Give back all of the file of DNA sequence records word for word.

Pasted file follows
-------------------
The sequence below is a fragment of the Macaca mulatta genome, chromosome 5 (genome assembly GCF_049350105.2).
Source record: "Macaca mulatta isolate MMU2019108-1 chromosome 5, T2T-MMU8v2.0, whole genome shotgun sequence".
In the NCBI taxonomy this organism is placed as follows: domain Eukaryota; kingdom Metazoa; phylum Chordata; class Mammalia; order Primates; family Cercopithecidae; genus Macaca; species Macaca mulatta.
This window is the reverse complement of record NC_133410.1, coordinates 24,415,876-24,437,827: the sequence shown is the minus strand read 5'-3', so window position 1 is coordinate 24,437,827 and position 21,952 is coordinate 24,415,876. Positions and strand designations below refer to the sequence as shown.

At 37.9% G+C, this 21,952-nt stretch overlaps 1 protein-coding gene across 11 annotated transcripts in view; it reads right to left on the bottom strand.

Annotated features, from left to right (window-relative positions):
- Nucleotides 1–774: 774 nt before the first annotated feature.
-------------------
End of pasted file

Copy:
The sequence below is a fragment of the Macaca mulatta genome, chromosome 5 (genome assembly GCF_049350105.2).
Source record: "Macaca mulatta isolate MMU2019108-1 chromosome 5, T2T-MMU8v2.0, whole genome shotgun sequence".
In the NCBI taxonomy this organism is placed as follows: domain Eukaryota; kingdom Metazoa; phylum Chordata; class Mammalia; order Primates; family Cercopithecidae; genus Macaca; species Macaca mulatta.
This window is the reverse complement of record NC_133410.1, coordinates 24,415,876-24,437,827: the sequence shown is the minus strand read 5'-3', so window position 1 is coordinate 24,437,827 and position 21,952 is coordinate 24,415,876. Positions and strand designations below refer to the sequence as shown.

At 37.9% G+C, this 21,952-nt stretch overlaps 1 protein-coding gene across 11 annotated transcripts in view; it reads right to left on the bottom strand.

Annotated features, from left to right (window-relative positions):
- Nucleotides 1–774: 774 nt before the first annotated feature.